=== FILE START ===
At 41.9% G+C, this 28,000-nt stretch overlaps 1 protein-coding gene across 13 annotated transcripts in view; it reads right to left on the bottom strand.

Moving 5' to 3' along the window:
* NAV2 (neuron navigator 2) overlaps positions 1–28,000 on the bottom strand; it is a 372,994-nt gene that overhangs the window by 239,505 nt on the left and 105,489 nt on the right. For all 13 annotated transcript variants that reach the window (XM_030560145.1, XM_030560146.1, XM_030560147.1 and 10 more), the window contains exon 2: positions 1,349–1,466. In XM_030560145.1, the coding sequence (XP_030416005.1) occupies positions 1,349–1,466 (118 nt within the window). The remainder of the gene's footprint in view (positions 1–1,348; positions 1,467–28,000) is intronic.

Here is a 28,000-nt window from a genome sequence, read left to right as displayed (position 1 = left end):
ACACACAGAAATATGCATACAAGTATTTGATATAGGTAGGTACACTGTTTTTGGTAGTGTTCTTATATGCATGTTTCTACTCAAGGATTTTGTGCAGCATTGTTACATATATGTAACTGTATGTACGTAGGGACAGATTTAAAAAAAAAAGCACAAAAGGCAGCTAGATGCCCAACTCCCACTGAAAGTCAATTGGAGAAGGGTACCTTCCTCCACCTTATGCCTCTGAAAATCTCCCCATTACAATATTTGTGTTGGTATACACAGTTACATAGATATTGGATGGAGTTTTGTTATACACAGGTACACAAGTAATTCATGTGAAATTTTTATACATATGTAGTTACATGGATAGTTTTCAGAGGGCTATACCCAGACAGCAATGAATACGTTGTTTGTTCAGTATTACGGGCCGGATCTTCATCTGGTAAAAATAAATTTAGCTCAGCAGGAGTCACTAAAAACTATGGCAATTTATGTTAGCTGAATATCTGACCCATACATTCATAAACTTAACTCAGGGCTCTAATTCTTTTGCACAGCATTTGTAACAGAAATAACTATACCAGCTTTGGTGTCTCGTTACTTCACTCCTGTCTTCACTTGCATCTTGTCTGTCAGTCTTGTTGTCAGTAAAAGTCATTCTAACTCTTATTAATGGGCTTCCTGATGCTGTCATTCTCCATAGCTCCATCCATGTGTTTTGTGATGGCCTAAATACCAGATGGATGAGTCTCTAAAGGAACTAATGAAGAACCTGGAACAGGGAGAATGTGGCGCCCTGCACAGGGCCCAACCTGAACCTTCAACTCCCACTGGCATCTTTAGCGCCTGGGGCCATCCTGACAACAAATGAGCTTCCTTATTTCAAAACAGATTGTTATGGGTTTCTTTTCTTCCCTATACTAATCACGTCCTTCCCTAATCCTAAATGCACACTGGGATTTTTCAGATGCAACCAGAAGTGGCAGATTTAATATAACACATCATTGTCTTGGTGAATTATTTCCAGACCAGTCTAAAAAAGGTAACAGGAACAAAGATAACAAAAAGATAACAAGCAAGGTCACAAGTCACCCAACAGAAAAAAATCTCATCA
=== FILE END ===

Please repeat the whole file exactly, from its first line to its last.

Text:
At 41.9% G+C, this 28,000-nt stretch overlaps 1 protein-coding gene across 13 annotated transcripts in view; it reads right to left on the bottom strand.

Moving 5' to 3' along the window:
* NAV2 (neuron navigator 2) overlaps positions 1–28,000 on the bottom strand; it is a 372,994-nt gene that overhangs the window by 239,505 nt on the left and 105,489 nt on the right. For all 13 annotated transcript variants that reach the window (XM_030560145.1, XM_030560146.1, XM_030560147.1 and 10 more), the window contains exon 2: positions 1,349–1,466. In XM_030560145.1, the coding sequence (XP_030416005.1) occupies positions 1,349–1,466 (118 nt within the window). The remainder of the gene's footprint in view (positions 1–1,348; positions 1,467–28,000) is intronic.

Here is a 28,000-nt window from a genome sequence, read left to right as displayed (position 1 = left end):
ACACACAGAAATATGCATACAAGTATTTGATATAGGTAGGTACACTGTTTTTGGTAGTGTTCTTATATGCATGTTTCTACTCAAGGATTTTGTGCAGCATTGTTACATATATGTAACTGTATGTACGTAGGGACAGATTTAAAAAAAAAAGCACAAAAGGCAGCTAGATGCCCAACTCCCACTGAAAGTCAATTGGAGAAGGGTACCTTCCTCCACCTTATGCCTCTGAAAATCTCCCCATTACAATATTTGTGTTGGTATACACAGTTACATAGATATTGGATGGAGTTTTGTTATACACAGGTACACAAGTAATTCATGTGAAATTTTTATACATATGTAGTTACATGGATAGTTTTCAGAGGGCTATACCCAGACAGCAATGAATACGTTGTTTGTTCAGTATTACGGGCCGGATCTTCATCTGGTAAAAATAAATTTAGCTCAGCAGGAGTCACTAAAAACTATGGCAATTTATGTTAGCTGAATATCTGACCCATACATTCATAAACTTAACTCAGGGCTCTAATTCTTTTGCACAGCATTTGTAACAGAAATAACTATACCAGCTTTGGTGTCTCGTTACTTCACTCCTGTCTTCACTTGCATCTTGTCTGTCAGTCTTGTTGTCAGTAAAAGTCATTCTAACTCTTATTAATGGGCTTCCTGATGCTGTCATTCTCCATAGCTCCATCCATGTGTTTTGTGATGGCCTAAATACCAGATGGATGAGTCTCTAAAGGAACTAATGAAGAACCTGGAACAGGGAGAATGTGGCGCCCTGCACAGGGCCCAACCTGAACCTTCAACTCCCACTGGCATCTTTAGCGCCTGGGGCCATCCTGACAACAAATGAGCTTCCTTATTTCAAAACAGATTGTTATGGGTTTCTTTTCTTCCCTATACTAATCACGTCCTTCCCTAATCCTAAATGCACACTGGGATTTTTCAGATGCAACCAGAAGTGGCAGATTTAATATAACACATCATTGTCTTGGTGAATTATTTCCAGACCAGTCTAAAAAAGGTAACAGGAACAAAGATAACAAAAAGATAACAAGCAAGGTCACAAGTCACCCAACAGAAAAAAATCTCATCA